A very interesting question, indeed. We get into patterns that form habits. In your situation, circumstances require you to be primarily a caregiver for an extended period of time. Both of you would naturally fall into the habits of your respective roles. I would think it would be difficult to suddenly switch into different roles, especially when your wife probably looks about the same from one day to the next and her appearance may not accurately reflect her actual ability.
There are probably some light chores that occupy your time but aren't physically demanding (paying bills, folding laundry, loading dishwasher?) If she looks like she feels up to it, you might ask her if she could do X while you do Y with the promise that after chores are done, maybe you both could relax and watch a movie or do something else together that she enjoys.
I may be way off-base, but I expect your frustration may not stem from the quantity of work you have to do but from the feeling you're the only marriage partner actually involved in making the marriage work. If that's the case, you just need to see her working with you a little. You need to see her doing something that shows she's interested in caring for you and the marriage. She's got a job and they don't pay her to be an invalid. She can do some things. Likely, she has just fallen into the habit of assuming you will take care of everything and assuming you don't mind. Her first assumption is correct but the second is false.
When she does help out, tell her "thanks" and give her a kiss. Tell her how much better she is at folding towels (or whatever) than you are. Women love to feel needed and they love competition. Her self-esteem is probably in the basement and she probably feels as useless as teats on a boar. Remind her that you need her and appreciate her (but this praise is best if linked to her performing some function). She wants another praise cookie, she does another task.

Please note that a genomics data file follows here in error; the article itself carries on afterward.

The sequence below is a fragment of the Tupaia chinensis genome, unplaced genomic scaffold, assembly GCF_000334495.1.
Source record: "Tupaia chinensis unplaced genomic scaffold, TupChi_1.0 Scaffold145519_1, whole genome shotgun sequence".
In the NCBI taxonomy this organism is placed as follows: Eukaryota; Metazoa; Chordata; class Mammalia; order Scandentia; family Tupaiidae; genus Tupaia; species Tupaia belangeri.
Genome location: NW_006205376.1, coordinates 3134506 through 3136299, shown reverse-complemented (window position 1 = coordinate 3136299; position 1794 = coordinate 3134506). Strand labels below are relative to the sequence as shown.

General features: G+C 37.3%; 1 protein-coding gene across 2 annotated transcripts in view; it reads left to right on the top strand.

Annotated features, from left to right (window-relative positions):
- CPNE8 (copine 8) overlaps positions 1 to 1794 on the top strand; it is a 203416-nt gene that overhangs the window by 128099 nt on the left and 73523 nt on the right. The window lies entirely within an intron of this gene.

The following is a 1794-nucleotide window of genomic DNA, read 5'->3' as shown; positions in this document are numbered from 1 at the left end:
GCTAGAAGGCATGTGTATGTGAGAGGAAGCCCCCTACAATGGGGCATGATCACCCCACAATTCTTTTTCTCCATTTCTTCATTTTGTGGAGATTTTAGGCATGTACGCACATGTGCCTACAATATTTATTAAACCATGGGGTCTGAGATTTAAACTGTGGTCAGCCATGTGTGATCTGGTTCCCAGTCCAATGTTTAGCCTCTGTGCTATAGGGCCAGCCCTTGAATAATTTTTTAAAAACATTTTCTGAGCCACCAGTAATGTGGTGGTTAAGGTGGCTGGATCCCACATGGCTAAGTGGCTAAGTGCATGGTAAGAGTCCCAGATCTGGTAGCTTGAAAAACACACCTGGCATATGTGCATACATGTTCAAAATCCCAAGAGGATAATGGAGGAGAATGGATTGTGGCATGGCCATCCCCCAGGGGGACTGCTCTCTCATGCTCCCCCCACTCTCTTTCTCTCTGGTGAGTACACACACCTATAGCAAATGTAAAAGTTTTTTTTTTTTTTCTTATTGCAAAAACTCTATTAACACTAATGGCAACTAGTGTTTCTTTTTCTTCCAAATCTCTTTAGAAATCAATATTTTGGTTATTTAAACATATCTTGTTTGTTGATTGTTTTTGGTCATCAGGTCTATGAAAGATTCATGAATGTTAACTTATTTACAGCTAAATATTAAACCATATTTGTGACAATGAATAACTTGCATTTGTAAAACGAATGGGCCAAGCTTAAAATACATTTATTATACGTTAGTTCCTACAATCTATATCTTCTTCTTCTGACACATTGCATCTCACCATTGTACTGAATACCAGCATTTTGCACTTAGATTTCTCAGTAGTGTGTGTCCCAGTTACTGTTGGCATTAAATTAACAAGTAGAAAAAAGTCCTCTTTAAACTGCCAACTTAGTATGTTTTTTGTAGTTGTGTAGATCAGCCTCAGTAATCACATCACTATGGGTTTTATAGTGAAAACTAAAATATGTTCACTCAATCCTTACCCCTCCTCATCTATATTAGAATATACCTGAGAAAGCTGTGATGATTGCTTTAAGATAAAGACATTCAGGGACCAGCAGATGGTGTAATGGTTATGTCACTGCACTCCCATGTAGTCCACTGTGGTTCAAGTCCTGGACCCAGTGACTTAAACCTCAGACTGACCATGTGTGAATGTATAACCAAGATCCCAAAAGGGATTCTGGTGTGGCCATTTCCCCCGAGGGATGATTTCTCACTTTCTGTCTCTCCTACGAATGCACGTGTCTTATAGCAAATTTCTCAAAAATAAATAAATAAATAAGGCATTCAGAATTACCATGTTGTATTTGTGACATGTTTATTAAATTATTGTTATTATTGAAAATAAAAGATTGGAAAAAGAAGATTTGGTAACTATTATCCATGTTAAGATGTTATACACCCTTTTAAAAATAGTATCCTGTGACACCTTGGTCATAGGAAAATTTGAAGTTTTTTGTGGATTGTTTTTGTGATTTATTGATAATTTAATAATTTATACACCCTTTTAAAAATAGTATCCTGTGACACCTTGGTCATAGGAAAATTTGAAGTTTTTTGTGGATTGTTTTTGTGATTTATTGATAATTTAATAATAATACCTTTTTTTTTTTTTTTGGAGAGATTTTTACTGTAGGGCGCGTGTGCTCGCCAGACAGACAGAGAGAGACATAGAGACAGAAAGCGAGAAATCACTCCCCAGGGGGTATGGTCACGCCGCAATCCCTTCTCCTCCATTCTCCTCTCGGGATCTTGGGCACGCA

I do have lots of hobbies/passions. I love to fish, garden, and do all my own home projects (very handy around the house with a lot of carpentry skills). I also used to play tennis but have not in a very long time.
This past summer, I only fished a handful of times and did a small amount of gardening.
I know what you are saying about re-collecting myself through stress free activities. I don't know what my problem is, but I find it hard to enjoy these times now as I am constantly worried about my wife and will check in with her many times while I am not at home. I need to get away from this behavior not only for myself, but sometimes my wife even feels "smothered" and I need to give her space.
I don't know when this happened. It kind of of crept up on me and now this is the way things are. I need to break these habits and the pattern and get back to my hobbies.
Your screen name suites you well. I cannot believe that you nailed my situation so well, it truly is "unbelievable". I feel like you have been peeking in my windows and know our situation better than even our closest friends.
You are so right about her feeling "useless". That is the main reason she continues to work outside the home. She has had a couple of her doctors tell her she should stop working and collect disability, but she will have to be on her death bed before she does that. She does pay the bills as that does not require anything physical and when she is really feeling awful, I may run to the bank for her to transfer, deposit, whatever, but she takes care of the finances mostly.
I am not very good about communicating my appreciation for her and your advice is spot on. I need to do that more for her.
Thank you so much!!
I am going to implement your suggestions immediately.